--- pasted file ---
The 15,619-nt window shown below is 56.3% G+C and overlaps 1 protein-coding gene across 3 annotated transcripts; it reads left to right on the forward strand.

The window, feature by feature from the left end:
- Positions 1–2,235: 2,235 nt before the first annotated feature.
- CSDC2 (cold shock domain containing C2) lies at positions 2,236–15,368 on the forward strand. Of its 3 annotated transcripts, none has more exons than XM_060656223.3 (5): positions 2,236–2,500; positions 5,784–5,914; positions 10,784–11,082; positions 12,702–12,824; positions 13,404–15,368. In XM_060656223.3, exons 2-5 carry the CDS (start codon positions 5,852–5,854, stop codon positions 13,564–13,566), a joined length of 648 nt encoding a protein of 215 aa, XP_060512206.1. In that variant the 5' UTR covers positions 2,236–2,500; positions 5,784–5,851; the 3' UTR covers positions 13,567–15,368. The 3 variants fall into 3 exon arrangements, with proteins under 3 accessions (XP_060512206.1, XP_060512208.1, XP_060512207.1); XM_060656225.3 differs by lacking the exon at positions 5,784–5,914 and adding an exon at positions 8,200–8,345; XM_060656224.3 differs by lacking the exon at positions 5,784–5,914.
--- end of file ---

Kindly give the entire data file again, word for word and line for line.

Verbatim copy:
The 15,619-nt window shown below is 56.3% G+C and overlaps 1 protein-coding gene across 3 annotated transcripts; it reads left to right on the forward strand.

The window, feature by feature from the left end:
- Positions 1–2,235: 2,235 nt before the first annotated feature.
- CSDC2 (cold shock domain containing C2) lies at positions 2,236–15,368 on the forward strand. Of its 3 annotated transcripts, none has more exons than XM_060656223.3 (5): positions 2,236–2,500; positions 5,784–5,914; positions 10,784–11,082; positions 12,702–12,824; positions 13,404–15,368. In XM_060656223.3, exons 2-5 carry the CDS (start codon positions 5,852–5,854, stop codon positions 13,564–13,566), a joined length of 648 nt encoding a protein of 215 aa, XP_060512206.1. In that variant the 5' UTR covers positions 2,236–2,500; positions 5,784–5,851; the 3' UTR covers positions 13,567–15,368. The 3 variants fall into 3 exon arrangements, with proteins under 3 accessions (XP_060512206.1, XP_060512208.1, XP_060512207.1); XM_060656225.3 differs by lacking the exon at positions 5,784–5,914 and adding an exon at positions 8,200–8,345; XM_060656224.3 differs by lacking the exon at positions 5,784–5,914.